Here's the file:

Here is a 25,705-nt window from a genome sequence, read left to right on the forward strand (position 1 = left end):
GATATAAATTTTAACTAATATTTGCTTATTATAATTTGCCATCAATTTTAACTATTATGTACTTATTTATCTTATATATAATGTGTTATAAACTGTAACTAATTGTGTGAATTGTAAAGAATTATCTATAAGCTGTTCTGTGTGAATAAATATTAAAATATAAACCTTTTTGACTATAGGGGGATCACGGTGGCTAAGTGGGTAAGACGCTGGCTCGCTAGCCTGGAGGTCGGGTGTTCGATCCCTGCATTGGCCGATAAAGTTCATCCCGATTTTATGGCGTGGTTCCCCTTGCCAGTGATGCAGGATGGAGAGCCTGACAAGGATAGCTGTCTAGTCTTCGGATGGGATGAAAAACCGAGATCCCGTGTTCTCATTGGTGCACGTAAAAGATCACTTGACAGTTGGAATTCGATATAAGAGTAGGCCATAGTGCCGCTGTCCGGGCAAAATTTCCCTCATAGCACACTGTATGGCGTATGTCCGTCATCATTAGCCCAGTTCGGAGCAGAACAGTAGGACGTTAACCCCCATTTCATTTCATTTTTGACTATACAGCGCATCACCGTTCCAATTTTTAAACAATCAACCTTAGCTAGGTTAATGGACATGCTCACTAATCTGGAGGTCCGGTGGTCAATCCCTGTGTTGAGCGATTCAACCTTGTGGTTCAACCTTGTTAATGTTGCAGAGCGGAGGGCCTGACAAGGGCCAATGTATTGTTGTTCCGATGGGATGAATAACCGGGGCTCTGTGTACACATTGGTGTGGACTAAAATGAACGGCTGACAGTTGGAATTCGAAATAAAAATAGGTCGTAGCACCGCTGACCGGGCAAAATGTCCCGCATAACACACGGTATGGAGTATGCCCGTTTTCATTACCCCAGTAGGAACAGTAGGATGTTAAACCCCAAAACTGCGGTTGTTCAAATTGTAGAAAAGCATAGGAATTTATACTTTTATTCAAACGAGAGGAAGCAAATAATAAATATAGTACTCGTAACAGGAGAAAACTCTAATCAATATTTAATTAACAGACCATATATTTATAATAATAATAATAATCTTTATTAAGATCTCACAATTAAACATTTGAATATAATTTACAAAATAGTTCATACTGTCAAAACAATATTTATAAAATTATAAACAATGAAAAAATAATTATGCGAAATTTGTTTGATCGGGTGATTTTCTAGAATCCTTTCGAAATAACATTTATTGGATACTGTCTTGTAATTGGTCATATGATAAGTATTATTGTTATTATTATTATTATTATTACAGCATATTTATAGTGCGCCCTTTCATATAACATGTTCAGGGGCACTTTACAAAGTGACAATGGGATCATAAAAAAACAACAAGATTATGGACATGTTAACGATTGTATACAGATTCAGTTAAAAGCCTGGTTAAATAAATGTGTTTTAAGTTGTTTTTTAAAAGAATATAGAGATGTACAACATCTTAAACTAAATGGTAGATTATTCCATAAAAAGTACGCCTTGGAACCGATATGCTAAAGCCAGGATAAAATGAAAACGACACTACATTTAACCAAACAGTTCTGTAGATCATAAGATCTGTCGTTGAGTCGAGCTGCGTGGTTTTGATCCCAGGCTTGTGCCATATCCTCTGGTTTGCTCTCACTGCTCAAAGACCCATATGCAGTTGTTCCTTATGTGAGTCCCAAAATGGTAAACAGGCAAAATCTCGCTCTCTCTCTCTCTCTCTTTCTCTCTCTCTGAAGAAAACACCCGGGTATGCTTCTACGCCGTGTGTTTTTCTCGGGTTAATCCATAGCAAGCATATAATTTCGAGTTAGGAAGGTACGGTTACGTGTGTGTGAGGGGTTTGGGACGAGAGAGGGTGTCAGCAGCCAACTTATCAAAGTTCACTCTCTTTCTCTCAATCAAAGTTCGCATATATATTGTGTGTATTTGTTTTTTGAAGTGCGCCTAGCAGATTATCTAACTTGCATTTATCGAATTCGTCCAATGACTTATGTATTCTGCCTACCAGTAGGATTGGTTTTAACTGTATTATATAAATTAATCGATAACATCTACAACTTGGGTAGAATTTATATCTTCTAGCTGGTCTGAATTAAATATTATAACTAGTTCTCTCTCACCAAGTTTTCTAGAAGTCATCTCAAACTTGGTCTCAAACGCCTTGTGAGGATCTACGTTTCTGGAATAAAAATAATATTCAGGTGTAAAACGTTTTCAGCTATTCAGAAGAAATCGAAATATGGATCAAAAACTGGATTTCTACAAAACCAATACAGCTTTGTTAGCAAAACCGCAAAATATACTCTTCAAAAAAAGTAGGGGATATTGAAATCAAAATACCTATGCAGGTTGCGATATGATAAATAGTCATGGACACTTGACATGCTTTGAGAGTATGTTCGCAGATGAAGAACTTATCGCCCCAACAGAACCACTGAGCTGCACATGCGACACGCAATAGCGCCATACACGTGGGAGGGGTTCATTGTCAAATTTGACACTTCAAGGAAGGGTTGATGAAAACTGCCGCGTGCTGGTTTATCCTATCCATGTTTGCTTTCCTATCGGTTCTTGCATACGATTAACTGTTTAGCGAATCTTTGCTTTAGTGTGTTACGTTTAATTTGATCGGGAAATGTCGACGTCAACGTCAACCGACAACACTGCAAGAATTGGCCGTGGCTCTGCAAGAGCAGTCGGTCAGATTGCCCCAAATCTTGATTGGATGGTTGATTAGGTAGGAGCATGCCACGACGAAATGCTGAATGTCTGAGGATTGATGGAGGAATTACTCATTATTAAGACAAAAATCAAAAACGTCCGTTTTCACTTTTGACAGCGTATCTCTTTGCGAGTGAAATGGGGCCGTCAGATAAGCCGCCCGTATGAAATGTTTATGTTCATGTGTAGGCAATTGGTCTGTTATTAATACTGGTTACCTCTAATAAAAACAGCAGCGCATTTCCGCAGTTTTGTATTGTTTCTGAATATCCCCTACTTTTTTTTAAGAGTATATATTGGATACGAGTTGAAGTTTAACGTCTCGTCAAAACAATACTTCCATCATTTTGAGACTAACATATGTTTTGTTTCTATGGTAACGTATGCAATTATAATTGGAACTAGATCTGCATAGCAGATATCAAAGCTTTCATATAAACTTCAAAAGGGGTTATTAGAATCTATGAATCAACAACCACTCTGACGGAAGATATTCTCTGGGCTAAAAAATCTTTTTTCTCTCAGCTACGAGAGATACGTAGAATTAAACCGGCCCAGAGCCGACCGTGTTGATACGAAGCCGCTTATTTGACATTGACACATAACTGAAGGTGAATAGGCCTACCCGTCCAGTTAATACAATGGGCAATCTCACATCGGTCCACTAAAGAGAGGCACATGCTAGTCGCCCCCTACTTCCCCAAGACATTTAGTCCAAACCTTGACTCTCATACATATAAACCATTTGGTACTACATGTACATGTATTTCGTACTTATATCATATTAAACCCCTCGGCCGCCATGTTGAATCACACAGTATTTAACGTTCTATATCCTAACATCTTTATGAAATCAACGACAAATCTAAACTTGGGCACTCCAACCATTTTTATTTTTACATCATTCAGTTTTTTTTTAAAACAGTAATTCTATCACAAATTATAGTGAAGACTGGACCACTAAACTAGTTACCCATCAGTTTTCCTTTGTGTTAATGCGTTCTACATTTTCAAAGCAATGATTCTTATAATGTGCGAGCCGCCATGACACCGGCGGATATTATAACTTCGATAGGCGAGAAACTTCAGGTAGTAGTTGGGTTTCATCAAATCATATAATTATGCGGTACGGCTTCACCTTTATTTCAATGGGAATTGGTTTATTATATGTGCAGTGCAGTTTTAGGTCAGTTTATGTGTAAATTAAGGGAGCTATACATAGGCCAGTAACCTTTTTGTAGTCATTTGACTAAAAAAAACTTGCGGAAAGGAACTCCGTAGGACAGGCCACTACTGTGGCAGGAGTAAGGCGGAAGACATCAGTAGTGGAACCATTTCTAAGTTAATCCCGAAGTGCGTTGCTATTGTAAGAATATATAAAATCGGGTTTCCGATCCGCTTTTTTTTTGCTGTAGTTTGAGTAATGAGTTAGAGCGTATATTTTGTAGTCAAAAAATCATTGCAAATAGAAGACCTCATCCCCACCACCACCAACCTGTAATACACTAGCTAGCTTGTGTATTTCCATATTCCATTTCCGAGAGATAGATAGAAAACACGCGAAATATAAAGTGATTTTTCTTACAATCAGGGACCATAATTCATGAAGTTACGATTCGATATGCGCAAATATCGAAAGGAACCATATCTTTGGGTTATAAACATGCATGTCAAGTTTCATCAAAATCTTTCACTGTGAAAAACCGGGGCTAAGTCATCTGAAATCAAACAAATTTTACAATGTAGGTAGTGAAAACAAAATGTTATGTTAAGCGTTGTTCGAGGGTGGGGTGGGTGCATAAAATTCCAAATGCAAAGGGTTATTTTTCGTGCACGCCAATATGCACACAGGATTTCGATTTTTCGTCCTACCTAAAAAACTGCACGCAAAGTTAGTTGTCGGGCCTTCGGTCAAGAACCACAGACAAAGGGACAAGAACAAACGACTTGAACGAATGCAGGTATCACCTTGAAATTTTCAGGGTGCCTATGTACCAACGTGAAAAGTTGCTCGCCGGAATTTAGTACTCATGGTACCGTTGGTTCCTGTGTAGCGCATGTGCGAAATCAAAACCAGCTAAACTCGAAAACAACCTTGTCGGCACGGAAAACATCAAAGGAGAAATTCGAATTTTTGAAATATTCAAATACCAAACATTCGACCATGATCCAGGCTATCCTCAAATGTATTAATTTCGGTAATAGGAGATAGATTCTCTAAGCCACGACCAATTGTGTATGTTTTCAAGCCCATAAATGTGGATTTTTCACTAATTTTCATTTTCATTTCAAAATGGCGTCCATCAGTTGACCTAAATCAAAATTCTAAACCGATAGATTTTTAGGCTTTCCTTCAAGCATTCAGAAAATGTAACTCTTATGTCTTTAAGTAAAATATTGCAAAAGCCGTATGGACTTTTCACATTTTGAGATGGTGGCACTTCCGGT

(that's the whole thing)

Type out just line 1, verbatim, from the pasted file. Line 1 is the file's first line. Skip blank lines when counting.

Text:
Here is a 25,705-nt window from a genome sequence, read left to right on the forward strand (position 1 = left end):